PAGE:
"WORST OF THE WORST" SET FREE BY THE THOUSANDS, FEW CHARGED WITH ANY CRIMES AT ALL
A thoroughly detailed and comprehensive story on where the US now stands in regards to its global prison network, its Abu Ghraibs in Afghanistan, Bush's push for new powers to torture detainees and the scope of world outrage at how torture has become a familiar weapon in the new war.
From the SeattlePI.com (excerpts) :
In the few short years since the first shackled Afghan shuffled off to Guantanamo, the U.S. military has created a global network of overseas prisons, its islands of high security keeping 14,000 detainees beyond the reach of established law.The CIA's 50 Year Old 'Project Pain' - Cracking The Secrets Of Self-Inflicted Torture
Disclosures of torture and long-term arbitrary detentions have won rebuke from leading voices including the U.N. secretary-general and the U.S. Supreme Court. But the bitterest words come from inside the system, the size of several major U.S. penitentiaries.
"It was hard to believe I'd get out," Baghdad shopkeeper Amjad Qassim al-Aliyawi told The Associated Press after his release - without charge - last month. "I lived with the Americans for one year and eight months as if I was living in hell."
Captured on battlefields, pulled from beds at midnight, grabbed off streets as suspected insurgents, tens of thousands now have passed through U.S. detention, the vast majority in Iraq.
Many say they were caught up in U.S. military sweeps, often interrogated around the clock, then released months or years later without apology, compensation or any word on why they were taken.
Seventy to 90 percent of the Iraq detentions in 2003 were "mistakes," U.S. officers once told the international Red Cross.
Every U.S. detainee in Iraq "is detained because he poses a security threat to the government of Iraq, the people of Iraq or coalition forces," said U.S. Army Lt. Col. Keir-Kevin Curry, a spokesman for U.S.-led military detainee operations in Iraq.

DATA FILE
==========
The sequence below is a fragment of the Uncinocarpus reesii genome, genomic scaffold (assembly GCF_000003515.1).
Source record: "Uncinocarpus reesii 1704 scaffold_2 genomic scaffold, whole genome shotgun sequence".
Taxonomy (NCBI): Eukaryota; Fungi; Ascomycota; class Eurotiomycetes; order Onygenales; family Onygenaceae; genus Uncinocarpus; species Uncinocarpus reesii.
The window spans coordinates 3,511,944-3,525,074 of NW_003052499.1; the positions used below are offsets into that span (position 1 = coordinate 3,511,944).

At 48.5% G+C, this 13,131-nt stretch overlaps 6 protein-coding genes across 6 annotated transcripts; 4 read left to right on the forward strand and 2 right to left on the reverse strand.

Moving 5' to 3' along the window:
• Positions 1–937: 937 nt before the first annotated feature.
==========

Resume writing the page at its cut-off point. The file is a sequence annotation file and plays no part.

Reports of extreme physical and mental abuse, symbolized by the notorious Abu Ghraib prison photos of 2004, have abated as the Pentagon has rejected torture-like treatment of the inmates. Most recently, on Sept. 6, the Pentagon issued a new interrogation manual banning forced nakedness, hooding, stress positions and other abusive techniques.
The same day, President Bush said the CIA's secret outposts in the prison network had been emptied, and 14 terror suspects from them sent to Guantanamo Bay, Cuba, to face trial in military tribunals.
The U.S. Supreme Court has struck down the tribunal system, however, and the White House and Congress are now wrestling over the legal structure of such trials.
Human rights groups count dozens of detainee deaths for which no one has been punished or that were never explained.
The secret prisons - unknown in number and location - remain available for future detainees.
...thousands of people still languish in a limbo, deprived of one of common law's oldest rights, habeas corpus, the right to know why you are imprisoned.
"If you, God forbid, are an innocent Afghan who gets sold down the river by some warlord rival, you can end up at Bagram and you have absolutely no way of clearing your name," said John Sifton of Human Rights Watch in New York. "You can't have a lawyer present evidence, or do anything organized to get yourself out of there."
The U.S. government has contended it can hold detainees until the "war on terror" ends - as it determines.
The Navy is planning long-term at Guantanamo. This fall it expects to open a new, $30-million maximum-security wing at its prison complex there, a concrete-and-steel structure replacing more temporary camps.
Ex-detainee Mouayad Yasin Hassan, 31, seized in April 2004 as a suspected Sunni Muslim insurgent, said he wasn't allowed to obtain a lawyer or contact his family during 13 months at Abu Ghraib and Bucca, where he was interrogated incessantly.
When he asked why he was in prison, he said, the answer was, "We keep you for security reasons."
Guantanamo received its first prisoners from Afghanistan - chained, wearing blacked-out goggles - in January 2002. A total of 770 detainees were sent there. Its population today of Afghans, Arabs and others, stands at 455.
Described as the most dangerous of America's "war on terror" prisoners, only 10 of the Guantanamo inmates have been charged with crimes.
Charges are expected against 14 other al-Qaida suspects flown in to Guantanamo from secret prisons on Sept. 4.
Plans for their trials are on hold, however, because of a Supreme Court ruling in June against the Bush administration's plan for military tribunals.
In his Sept. 6 speech, Bush acknowledged for the first time the existence of the CIA's secret prisons, believed established at military bases or safehouses in such places as Egypt, Indonesia and eastern Europe.